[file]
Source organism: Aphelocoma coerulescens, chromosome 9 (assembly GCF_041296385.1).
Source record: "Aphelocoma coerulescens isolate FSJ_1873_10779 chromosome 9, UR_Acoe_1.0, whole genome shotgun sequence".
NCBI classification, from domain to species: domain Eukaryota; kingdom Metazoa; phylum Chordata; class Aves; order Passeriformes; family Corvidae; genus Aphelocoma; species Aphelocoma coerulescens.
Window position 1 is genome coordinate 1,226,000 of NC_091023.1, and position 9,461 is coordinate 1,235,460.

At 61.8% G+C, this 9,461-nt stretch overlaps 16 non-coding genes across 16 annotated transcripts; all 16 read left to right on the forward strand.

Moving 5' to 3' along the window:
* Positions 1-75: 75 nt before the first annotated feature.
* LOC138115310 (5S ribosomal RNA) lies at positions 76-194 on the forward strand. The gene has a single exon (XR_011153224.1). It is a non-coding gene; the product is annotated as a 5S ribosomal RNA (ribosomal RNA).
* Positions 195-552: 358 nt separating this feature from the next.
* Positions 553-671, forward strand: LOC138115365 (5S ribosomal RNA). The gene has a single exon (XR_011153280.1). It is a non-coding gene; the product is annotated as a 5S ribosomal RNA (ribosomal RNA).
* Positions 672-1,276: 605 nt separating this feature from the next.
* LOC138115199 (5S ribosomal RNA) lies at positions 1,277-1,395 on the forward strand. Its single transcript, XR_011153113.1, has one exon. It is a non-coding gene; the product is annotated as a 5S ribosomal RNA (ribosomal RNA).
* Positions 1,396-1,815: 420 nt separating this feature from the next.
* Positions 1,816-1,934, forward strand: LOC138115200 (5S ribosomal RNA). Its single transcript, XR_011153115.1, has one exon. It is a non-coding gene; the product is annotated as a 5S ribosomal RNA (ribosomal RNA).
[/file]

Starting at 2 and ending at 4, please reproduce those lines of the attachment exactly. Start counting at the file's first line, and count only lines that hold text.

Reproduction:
Source record: "Aphelocoma coerulescens isolate FSJ_1873_10779 chromosome 9, UR_Acoe_1.0, whole genome shotgun sequence".
NCBI classification, from domain to species: domain Eukaryota; kingdom Metazoa; phylum Chordata; class Aves; order Passeriformes; family Corvidae; genus Aphelocoma; species Aphelocoma coerulescens.
Window position 1 is genome coordinate 1,226,000 of NC_091023.1, and position 9,461 is coordinate 1,235,460.